Something for the Weekend, Sir? Life is a game. This is what I learnt from the swishy-haired man on the TV in the early hours over Christmas. Society has become so saturated with computer gaming conventions that everyday existence is played out across social media apps like so many levels of Pong.
Charlie Brooker, for it was he, was delivering the closing remarks to his lively lecture on the history of computer gaming when he dropped this particular bombshell.
And it had been going so well. Up until then, the programme had been jolly entertaining and almost informative, hampered only by its annoying use of soundbites from rentaquote TV airheads plugging themselves (or in Jonathan Ross's case, his wife's CV – yet again), along with a whoop of clueless celebs, rap posers and IT bloggers pontificating about the golden age of gaming as if they'd been there, despite most of them looking younger than the apps on my iPhone.
In the beginning, the golden age was green
For those of you who missed it, and given that Channel 4 has not made the programme available on 4OD, allow me to summarise. Videogames Changed The World was a heavily abridged but well-researched and thoughtfully curated, if imbalanced, jog past the landmarks of computer gaming from the late 1970s to the present day.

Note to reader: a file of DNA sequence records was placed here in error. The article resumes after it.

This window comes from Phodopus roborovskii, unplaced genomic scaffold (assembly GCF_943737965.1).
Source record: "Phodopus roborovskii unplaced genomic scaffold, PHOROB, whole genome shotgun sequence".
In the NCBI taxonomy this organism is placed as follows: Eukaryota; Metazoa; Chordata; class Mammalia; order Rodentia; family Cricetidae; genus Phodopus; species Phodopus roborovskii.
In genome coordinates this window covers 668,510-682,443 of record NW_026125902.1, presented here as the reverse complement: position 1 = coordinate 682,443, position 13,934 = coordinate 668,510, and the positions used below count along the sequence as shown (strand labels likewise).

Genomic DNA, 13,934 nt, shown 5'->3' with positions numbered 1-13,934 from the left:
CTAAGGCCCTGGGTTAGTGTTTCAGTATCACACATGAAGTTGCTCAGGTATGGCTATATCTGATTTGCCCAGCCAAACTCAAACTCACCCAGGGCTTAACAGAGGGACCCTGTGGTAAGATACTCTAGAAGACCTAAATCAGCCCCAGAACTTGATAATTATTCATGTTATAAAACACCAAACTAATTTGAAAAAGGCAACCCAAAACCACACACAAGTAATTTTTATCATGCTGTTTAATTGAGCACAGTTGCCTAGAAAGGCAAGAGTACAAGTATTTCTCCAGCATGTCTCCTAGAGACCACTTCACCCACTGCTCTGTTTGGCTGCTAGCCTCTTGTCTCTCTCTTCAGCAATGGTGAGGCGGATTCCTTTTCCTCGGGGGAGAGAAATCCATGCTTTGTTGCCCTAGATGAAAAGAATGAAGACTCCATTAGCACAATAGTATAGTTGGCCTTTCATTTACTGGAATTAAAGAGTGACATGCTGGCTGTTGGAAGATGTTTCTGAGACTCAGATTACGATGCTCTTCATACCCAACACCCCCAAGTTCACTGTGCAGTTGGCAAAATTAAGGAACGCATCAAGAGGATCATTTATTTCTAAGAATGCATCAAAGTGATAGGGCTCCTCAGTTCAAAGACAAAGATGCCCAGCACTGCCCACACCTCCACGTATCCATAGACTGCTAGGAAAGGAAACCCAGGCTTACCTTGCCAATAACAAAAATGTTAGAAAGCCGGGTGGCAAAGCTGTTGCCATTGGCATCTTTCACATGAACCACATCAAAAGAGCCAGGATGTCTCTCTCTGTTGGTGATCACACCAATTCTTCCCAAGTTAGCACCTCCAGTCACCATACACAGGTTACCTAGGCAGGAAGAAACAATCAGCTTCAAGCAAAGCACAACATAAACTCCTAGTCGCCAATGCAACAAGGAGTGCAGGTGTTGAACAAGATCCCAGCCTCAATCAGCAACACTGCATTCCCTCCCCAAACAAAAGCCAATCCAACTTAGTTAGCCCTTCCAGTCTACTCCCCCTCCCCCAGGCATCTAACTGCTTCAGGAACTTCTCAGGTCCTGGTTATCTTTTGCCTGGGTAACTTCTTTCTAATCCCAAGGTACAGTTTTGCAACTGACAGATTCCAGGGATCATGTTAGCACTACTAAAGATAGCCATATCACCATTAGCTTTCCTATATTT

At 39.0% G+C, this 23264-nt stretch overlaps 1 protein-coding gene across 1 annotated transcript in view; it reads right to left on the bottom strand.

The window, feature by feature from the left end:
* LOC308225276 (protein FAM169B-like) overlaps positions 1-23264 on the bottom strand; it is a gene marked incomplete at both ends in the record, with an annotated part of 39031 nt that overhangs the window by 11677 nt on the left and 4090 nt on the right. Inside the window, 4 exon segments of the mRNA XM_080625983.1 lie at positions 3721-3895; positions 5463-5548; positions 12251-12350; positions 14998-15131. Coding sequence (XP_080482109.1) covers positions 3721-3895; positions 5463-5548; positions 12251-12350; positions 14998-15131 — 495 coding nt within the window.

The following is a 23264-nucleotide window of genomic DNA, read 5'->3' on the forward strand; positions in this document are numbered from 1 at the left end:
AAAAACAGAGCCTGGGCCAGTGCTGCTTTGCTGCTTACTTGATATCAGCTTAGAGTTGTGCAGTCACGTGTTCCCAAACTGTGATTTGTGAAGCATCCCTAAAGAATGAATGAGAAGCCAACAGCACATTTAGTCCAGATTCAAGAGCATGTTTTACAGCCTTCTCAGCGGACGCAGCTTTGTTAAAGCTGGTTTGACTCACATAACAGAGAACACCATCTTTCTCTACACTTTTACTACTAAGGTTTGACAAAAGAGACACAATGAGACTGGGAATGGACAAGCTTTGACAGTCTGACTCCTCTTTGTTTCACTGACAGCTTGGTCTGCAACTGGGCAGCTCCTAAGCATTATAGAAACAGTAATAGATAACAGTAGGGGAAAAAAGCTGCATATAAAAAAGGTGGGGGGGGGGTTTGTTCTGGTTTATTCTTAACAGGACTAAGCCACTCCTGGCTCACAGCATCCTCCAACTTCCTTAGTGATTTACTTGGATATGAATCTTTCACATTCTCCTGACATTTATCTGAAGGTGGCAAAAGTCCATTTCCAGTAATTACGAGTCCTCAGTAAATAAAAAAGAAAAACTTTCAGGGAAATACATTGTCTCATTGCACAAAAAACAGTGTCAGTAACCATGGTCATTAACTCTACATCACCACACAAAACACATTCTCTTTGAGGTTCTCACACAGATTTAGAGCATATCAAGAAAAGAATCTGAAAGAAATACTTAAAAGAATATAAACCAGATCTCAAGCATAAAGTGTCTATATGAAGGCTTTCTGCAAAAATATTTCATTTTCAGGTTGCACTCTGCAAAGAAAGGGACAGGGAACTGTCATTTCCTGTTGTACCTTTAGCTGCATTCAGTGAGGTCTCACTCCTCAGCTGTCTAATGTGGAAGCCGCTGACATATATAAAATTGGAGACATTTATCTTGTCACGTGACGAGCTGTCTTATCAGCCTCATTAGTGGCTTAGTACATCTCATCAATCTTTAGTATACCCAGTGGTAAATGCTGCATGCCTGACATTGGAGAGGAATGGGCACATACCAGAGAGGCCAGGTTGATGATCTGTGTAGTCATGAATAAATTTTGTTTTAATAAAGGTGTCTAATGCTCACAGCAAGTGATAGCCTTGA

One thing Charlie Brooker does well is always being appropriate. He is funny and sweary when the topic doesn't matter and is serious when it does, which is evidently the hallmark of a proper journalist and one that regular readers of this column are only too aware is something that continues to elude me week after week. Arse.
Chuck presented a list of historically significant landmarks in computer game development that evoked a predictable mix of responses in the Dabbsy living room - "I had one of those", "Still got the floppies somewhere", "What's he talking about? It was shit" etc - while the likes of Graham Linehan, bless him, would inform us, not without embarrassment, that he might have played a particular game but wasn't very good at it.
Without a doubt, despite the subject matter being so ripe for juicy material and the occasional quote from such likely lads as Peter Molyneux (who looked wonderfully relaxed, which was nice to see) and Atari founder Nolan Bushnell, I have never before watched a documentary so utterly devoid of insightful anecdotes. I wouldn’t care if these little snippets of personal history were irrelevant but entertaining but they were just boring.
Besides, what was the point of telling us what the games were like to play? They're games, we played them, we know what they were like.
Instead, I wanted to know about the Jolt-and-pill-popping, the parties, the code-stealing, the nutty reviewers on those magazines with names like Faarrrt!, and the rampant job-hopping by rock-star programmers on a scale that would make Emmanuel Adebayor come across as a role model of loyalty.
Fair dos, this puts me in a minority within the audience profile. If you already know a little about a subject, you want to hear something new, but most viewers of the programme would probably be best served by skimming the surface.
I suppose what I had been hoping for was the level of detail you’d get with the History Channel investigating the mineral content of Hitler’s stools, while Video Games Changed The World’s dumbing down of history for its preferred viewer was dangerously close to Idiocracy’s Time Masheen.